Micah: Yeah. And they need the money for the joke shop, which is brought up again in this chapter. And maybe the idea starts to formulate a bit in Harry’s mind that, “Hey, should I win this tournament, I might be willing to give this away.” I don’t think yet, but it started laying the groundwork for this happening later on towards the very end of the book. So, what the trio really wants to do, now that they’ve gotten the letter off to Sirius, is speak with Moody and find out if there was any new developments. And the day really drags for them, they just want to get into Moody’s class and speak with him. And they finally do, and they’re having the discussion about what happened the previous night, and Moody suggests that Hermione become an Auror. So, yet again – and the reason why he does it is because she brings up the fact that nobody can Apparate inside the grounds of Hogwarts, and so I’m wondering…
Eric: [laughs] That qualifies you to be an Auror?
Micah: Well, remember, he’s had her as a student, though, throughout the course of this year now…
Eric: That’s true.
Micah: For a couple of months now, so he knows how intelligent she is, she seems to be very forward-thinking, and – is it surprising, though, that now Barty Crouch, Jr., in the guise of Mad-Eye Moody, has suggested that both Harry and Hermione become Aurors?
Eric: [laughs] Apparently, Barty Crouch, Jr.’s disdain for the law, and the sanity of Muggles and Mudbloods, and all that is good in the world – his disdain for that does not extend to giving relevant career advice to underaged good guys. Apparently it just doesn’t connect. I thought it was special when he recommended Harry to be an Auror. It’s ironic a little bit, but it’s special because it seems like he’s really gone out of his way to assess and say, “Hey, I better watch my back because Harry Potter is coming and he’s good at this stuff.” But for him to then go and tell Hermione, “Oh, you’d be a good Auror,” makes it less special. It’s like, well geez, Barty Crouch, why don’t you pick the lineup of all the people that are going to defeat Voldemort in the next battle right now? Why don’t you just do that? Because he seems to be actively engaged in training these young wizards. By assuming the guise of Mad-Eye Moody, he’s really become this teacher and this resource for them – apart from trying to kill Harry. But he’s also tried to keep him alive several times throughout this tournament.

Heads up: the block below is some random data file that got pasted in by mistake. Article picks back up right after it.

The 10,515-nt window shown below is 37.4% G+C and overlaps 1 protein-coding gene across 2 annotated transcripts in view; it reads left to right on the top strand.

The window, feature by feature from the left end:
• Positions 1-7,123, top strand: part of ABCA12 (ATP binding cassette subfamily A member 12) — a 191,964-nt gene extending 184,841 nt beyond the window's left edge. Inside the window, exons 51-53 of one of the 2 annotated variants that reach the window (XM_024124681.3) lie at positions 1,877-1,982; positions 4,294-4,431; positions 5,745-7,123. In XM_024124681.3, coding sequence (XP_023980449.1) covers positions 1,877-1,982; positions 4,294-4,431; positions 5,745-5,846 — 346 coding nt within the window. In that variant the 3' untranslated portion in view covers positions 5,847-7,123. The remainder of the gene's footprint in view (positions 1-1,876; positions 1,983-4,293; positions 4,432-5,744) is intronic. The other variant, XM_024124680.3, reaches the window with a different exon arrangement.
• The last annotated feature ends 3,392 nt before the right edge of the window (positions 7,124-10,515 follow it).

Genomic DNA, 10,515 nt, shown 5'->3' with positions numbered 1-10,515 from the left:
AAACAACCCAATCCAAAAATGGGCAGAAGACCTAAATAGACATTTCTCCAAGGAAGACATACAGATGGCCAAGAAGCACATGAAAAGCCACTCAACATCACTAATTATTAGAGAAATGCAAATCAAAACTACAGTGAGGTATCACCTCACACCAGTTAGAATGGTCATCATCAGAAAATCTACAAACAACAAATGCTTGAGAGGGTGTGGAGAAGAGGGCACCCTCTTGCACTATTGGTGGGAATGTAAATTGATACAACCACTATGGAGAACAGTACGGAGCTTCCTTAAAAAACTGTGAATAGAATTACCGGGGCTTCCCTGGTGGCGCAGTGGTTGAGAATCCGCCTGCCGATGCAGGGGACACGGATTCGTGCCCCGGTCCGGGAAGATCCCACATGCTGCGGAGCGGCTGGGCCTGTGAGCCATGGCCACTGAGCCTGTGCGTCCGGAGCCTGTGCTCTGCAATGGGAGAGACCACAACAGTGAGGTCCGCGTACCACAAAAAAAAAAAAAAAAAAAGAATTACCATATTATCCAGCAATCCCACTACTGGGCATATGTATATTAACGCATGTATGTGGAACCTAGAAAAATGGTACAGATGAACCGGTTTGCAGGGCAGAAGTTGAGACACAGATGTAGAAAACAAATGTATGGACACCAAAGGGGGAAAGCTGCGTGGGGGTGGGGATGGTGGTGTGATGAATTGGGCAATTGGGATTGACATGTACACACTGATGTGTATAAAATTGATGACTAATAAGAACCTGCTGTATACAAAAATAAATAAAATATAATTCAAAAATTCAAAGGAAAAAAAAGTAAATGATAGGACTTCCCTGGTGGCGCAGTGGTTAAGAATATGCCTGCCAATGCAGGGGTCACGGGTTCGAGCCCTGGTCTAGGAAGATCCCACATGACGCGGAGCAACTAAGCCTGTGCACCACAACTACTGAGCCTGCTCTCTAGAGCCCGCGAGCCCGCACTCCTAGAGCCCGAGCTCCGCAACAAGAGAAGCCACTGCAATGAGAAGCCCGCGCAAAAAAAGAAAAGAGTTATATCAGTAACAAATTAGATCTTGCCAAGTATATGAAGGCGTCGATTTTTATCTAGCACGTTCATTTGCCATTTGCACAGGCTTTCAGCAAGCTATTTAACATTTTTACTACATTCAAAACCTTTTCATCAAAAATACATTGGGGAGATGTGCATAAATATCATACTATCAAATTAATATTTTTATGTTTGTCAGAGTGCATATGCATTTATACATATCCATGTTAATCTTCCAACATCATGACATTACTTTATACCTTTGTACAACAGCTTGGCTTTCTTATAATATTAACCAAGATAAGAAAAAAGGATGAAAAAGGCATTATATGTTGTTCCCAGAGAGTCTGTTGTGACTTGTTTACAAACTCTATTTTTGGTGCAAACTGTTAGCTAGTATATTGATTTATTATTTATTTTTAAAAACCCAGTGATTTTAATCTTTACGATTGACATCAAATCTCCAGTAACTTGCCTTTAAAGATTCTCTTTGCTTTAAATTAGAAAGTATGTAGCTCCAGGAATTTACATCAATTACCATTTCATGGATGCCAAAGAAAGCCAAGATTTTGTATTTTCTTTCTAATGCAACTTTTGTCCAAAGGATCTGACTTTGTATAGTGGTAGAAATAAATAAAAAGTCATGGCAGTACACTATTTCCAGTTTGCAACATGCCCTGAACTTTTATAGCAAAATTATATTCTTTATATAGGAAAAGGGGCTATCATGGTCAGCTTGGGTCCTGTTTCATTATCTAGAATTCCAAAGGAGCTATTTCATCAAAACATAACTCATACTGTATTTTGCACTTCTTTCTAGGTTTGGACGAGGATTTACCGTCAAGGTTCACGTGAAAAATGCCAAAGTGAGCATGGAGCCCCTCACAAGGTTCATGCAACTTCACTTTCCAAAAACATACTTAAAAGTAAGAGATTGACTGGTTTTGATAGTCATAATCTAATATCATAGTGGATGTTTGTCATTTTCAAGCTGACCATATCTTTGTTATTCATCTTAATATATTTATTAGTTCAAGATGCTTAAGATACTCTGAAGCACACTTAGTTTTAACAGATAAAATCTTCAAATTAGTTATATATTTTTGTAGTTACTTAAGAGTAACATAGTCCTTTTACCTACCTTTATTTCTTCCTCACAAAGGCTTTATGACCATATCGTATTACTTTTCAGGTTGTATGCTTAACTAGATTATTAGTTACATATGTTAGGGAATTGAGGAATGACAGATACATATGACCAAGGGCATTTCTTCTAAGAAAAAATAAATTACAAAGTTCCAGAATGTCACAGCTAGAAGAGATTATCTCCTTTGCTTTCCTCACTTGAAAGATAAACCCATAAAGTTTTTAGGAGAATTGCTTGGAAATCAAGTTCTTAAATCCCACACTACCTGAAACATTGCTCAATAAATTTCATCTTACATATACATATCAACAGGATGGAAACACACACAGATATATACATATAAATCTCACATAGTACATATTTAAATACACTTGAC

Andrew: Yeah, it’s a weird balance.
Micah: Yeah, it definitely is, and…
Andrew: Well, he’s tried to keep him alive to get him to the third task, right?
Eric: To get him to Voldemort, exactly.
Andrew: Yeah, yeah.
Eric: So, it really is a balancing act. Thank you, I really couldn’t have said that better.
Micah: Right. And there’s a complete contrast, though, too, between how Moody views Harry and Hermione versus [laughs] how he views Ron because Ron tries again to say and do things that’s going to get Moody to react and to say, “Oh yeah, you should be an Auror, too.”
Micah: I think he suggests something along the lines of Crouch being kidnapped, trying to draw the attention of Moody as well. But eventually Harry hears back from Sirius. And we get our first glimpse into Sirius acting as a parental figure as opposed to – really, in the past, he’s been a bit more irresponsible, he’s been more of Harry’s buddy as opposed to Harry’s godfather, as a guardian in a sense. And Harry was kind of taken aback by it. What did you guys think?
Eric: Yeah. I mean, there was some prep in Chapter 27, when he had those lines. We could almost do a whole segment on this show about lines from the cave, of what Sirius said. But he had said things like, “If you want to know the measure of a man, look at how he treats his inferiors.” And he’s, like, “Well, Ron, Hermione has a better grasp of reality here. You’re letting your emotions get in the way.” So, he’s trying to be parental there, but this letter really did it, to where Harry is saying, “Wow, my God. Okay, Sirius, you’re not my friend anymore. Geez.”